A Cause for True Celebration

Encountering Christ at Mass and at Home This Christmas

Jared Staudt

In the bleak mid-winter
Frosty wind made moan;
Earth stood hard as iron,
Water like a stone;
Snow had fallen, snow on snow,
Snow on snow,
In the bleak mid-winter
Long ago.
Our God, heaven cannot hold Him
Nor earth sustain,
Heaven and earth shall flee away
When He comes to reign:
In the bleak mid-winter
A stable-place sufficed
The Lord God Almighty —
Jesus Christ.
Christina Rosetti

Within the bleakness of winter, as the poet Christina Rosetti expressed it, Christmas brings needed warmth and cheer. In the darkest time of year, Christ brings his light, the very reason why we celebrate his birthday at the winter solstice (formerly Dec. 25), the turning point of the year when daylight increases. And yet, the world still seems hard as iron and full of spiritual bleakness. If we accept the reign of the newborn king, meeting him in the humility of the stable, then we can truly rejoice! We know that since God became one of us, life does indeed have meaning and all things shall be well.

Christmas is the greatest celebration of the year, even within our secular society. Like the Star of Bethlehem, it gives us light in the darkness, which is why we illuminate our houses both inside and out. As we all know, however, the secularism of our culture has rubbed off on the way we celebrate. Christmas is a time of cheer, decorations, presents, food, music, and family, although many people experience these joys without even knowing why. Christmas is the biggest party of the year, because it marks the turning point of all history: God himself came into the world he made to remake it again from within.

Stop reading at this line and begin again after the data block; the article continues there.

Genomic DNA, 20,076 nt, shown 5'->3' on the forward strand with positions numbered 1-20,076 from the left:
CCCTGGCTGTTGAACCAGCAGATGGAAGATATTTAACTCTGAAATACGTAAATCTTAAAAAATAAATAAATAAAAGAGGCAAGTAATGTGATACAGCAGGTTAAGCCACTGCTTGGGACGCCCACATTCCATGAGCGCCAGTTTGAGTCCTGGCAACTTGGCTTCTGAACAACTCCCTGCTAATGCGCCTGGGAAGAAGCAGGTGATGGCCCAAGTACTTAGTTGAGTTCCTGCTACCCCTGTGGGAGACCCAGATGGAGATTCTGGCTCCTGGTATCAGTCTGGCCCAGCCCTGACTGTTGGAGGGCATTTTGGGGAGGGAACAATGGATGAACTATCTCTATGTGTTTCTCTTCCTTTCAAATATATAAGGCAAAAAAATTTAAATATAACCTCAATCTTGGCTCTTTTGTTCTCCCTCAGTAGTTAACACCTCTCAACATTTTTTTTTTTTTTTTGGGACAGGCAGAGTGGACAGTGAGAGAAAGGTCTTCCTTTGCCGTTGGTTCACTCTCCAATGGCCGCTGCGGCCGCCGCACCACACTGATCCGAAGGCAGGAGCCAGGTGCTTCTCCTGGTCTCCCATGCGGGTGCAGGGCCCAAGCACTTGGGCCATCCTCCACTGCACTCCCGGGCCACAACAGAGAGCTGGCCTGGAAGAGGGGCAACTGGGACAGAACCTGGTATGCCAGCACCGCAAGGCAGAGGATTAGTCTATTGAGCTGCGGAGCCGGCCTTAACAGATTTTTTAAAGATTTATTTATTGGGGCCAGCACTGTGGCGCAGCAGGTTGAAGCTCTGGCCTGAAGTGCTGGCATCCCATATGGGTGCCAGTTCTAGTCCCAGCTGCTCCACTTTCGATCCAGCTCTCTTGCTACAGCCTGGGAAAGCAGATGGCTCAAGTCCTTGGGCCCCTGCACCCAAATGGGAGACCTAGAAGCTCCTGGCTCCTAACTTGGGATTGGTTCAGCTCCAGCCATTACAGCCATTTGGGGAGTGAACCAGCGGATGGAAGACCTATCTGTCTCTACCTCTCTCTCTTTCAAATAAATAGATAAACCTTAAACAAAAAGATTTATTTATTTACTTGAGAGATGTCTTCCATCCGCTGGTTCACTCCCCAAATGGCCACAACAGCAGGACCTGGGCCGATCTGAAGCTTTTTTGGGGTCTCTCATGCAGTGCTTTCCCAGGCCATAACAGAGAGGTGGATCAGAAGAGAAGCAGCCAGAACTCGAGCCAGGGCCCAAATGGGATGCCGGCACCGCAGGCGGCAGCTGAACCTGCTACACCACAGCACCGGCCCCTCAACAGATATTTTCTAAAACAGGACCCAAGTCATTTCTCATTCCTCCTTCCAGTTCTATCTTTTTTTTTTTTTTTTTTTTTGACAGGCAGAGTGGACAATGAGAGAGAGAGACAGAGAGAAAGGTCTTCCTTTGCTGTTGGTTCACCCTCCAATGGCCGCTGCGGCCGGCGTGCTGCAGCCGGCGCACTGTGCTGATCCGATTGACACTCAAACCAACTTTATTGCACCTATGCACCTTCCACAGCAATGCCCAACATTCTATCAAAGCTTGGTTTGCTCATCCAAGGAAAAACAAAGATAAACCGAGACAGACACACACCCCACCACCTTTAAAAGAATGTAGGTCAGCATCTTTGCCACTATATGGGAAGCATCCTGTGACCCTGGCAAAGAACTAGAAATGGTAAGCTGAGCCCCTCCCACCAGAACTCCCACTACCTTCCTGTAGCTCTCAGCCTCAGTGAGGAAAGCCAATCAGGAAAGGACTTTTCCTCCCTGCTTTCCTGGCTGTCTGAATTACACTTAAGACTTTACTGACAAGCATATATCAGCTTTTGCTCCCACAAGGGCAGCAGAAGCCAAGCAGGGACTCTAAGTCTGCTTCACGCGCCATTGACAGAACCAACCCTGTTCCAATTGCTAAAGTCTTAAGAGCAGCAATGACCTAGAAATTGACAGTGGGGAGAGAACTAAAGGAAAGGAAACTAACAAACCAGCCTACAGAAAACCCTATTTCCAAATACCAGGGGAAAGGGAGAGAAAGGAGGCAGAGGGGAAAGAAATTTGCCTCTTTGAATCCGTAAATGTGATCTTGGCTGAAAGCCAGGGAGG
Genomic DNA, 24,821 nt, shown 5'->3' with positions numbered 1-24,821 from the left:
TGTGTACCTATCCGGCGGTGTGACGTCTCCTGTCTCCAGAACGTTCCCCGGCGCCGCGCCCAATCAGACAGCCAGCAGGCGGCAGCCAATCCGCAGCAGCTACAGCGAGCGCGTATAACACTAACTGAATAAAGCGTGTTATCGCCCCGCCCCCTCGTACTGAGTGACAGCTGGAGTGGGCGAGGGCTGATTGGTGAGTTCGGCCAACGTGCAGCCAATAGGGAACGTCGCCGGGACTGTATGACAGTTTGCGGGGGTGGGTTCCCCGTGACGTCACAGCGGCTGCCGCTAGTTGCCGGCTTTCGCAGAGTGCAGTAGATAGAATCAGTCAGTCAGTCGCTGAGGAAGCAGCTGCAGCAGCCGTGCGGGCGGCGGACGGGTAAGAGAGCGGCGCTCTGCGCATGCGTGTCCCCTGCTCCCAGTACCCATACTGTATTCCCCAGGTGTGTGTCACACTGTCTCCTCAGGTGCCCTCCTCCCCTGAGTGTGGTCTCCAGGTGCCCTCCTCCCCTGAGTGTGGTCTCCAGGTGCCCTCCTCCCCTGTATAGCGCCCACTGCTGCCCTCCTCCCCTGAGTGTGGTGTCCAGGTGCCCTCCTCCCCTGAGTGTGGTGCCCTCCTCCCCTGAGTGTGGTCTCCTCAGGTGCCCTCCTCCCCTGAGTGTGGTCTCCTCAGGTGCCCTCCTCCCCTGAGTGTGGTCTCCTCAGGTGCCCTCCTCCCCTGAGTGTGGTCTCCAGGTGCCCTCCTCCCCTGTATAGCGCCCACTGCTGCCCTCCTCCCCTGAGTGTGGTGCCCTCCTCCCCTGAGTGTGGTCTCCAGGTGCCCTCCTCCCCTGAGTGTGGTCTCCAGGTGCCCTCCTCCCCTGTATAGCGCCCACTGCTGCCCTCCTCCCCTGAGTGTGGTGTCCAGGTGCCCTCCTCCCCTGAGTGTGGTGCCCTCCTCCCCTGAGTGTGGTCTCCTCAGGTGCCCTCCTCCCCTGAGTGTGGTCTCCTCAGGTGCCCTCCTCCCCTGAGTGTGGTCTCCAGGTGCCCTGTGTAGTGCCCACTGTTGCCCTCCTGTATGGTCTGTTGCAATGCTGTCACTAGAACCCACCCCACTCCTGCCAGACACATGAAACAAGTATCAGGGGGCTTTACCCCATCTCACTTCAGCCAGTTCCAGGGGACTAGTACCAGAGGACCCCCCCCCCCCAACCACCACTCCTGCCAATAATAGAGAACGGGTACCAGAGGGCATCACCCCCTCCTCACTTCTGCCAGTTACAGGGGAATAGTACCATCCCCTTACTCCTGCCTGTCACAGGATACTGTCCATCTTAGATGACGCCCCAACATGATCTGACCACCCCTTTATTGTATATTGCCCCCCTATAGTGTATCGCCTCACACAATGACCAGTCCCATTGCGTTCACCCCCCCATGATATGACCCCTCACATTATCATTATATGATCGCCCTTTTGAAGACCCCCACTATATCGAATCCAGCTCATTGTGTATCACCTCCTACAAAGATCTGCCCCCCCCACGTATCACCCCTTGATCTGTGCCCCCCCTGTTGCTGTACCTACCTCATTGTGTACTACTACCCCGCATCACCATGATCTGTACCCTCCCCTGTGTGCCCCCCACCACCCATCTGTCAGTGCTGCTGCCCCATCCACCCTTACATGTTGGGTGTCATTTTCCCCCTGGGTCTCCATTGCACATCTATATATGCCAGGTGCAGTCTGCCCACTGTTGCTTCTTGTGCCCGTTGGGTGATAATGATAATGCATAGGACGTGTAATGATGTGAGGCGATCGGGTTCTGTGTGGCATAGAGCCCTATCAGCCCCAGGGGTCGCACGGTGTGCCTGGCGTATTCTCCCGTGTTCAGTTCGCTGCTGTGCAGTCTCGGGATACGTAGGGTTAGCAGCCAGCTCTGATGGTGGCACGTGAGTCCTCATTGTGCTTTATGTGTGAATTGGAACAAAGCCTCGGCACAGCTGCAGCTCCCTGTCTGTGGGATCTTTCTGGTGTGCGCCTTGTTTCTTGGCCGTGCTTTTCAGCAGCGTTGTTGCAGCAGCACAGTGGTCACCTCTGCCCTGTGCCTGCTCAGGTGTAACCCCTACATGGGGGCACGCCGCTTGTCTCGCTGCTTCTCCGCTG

Our festivity will be even more meaningful if we reconnect these practices to Jesus as expressions of his birthday. Christmas means Christ’s Mass and the celebration of Jesus’ birth takes place first and foremost in church. There we not only remember the birth of the Son of God, but actually enter into this great mystery and share in its spiritual power. Our salvation stems from the Incarnation — the Word of God taking on human flesh — and this truth should lead us to rejoice! We wish each other a “merry” Christmas because this celebration should make us happy. The cheer of the Christmas season extends the celebration of Mass into the rest of life. Mass is the most important part of the celebration, but Christmas is such a big deal that we have to continue the feast at home.